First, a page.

If I were the device manufacturer, I would have called an emergency meeting between SMEs at the hospital and the manufacturer to get everyone knowledgeable and on the same page with respect to the risk-benefit ratio of 3D printing these parts. Presumably the manufacturer has better insight into things like biocompatability and materials integrity characteristics; whereas the hospital can provide better information on what happens if patients don't have access to these parts.

Assuming risk-benefit bore out that more harm would come from NOT printing the parts, ultimately I would have likely (at least) surrendered the drawings/CAD/whatever files to the hospital or (at most) helped with the additive manufacturing process (assuming we're in a position to afford to do so).

Regulatory exposure would be the least of my concerns, to be honest. If you can demonstrate that you followed the spirit of the regs and made a good faith effort to do what you believed to be the right thing the right way in a national crisis... no reasonable high-level regulator is going to come down on you.

Larger concern is (1) lawsuits down the road when the parts don't perform the spec (and they won't) and (2) assuming the parts have some novel, proprietary design; harm to your business down the road when competitors get a hold of your tech. It sounds crass, but I know I'm not the one signing checks for hundreds of employees.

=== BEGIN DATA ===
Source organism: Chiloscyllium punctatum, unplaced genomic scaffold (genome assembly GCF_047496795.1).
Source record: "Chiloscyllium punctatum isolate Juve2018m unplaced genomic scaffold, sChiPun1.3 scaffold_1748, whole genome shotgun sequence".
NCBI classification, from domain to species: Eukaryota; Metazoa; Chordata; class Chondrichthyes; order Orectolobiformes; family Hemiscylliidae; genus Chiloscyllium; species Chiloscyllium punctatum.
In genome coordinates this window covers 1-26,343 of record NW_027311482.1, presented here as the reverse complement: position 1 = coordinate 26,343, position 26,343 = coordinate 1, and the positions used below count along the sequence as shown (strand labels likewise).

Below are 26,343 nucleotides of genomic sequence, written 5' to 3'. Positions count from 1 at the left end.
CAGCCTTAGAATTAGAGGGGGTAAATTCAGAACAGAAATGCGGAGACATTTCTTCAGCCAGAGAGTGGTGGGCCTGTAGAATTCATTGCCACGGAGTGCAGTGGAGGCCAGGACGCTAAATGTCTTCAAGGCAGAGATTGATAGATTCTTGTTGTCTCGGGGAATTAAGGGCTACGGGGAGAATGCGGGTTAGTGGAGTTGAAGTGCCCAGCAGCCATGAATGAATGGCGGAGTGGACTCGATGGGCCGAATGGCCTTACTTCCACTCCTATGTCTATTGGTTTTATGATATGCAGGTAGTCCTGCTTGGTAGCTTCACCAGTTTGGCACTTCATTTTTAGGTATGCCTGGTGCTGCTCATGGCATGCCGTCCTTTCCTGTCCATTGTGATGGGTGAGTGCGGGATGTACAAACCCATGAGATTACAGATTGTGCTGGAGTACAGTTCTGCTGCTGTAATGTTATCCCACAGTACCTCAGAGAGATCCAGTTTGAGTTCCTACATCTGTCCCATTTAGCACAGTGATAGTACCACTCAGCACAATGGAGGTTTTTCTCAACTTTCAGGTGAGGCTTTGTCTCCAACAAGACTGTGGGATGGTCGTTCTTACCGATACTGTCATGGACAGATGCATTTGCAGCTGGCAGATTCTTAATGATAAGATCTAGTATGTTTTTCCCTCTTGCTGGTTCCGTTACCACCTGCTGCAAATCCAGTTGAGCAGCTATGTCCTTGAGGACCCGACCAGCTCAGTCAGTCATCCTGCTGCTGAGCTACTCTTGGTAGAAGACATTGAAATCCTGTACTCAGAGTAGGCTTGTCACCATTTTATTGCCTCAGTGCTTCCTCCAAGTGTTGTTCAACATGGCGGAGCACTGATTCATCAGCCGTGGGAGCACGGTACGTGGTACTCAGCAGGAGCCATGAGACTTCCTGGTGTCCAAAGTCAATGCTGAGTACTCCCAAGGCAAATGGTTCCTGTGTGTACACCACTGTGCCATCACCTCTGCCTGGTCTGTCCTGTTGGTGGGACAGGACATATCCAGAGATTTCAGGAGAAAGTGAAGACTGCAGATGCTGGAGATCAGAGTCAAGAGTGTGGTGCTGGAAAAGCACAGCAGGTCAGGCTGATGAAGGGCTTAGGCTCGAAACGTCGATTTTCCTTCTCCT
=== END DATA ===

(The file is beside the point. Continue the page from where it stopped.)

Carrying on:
It's easy for me to say I would sign off on handing over the files. There may have been a good public safety reason for not doing so. Luckily I've never been put in such a situation.
 

Jean_B

Trusted Information Resource
@yodon
The practice of medicine in certain regions does allow for off-label use, if the physician can properly explain why he thinks it will benefit the patient while there are no other options, and the patient consents to the uncertainty. It's an odd and often overlooked (uncomfortable) spot versus the rules for how a manufacturer is expected to act in such cases, but the practitioner's exemption is there with good reason: sometimes you're just stuck within the box and you might need to look outside of it. It's seldomly a stand-alone decision, usually there's some peer review going on, even if it is after the fact.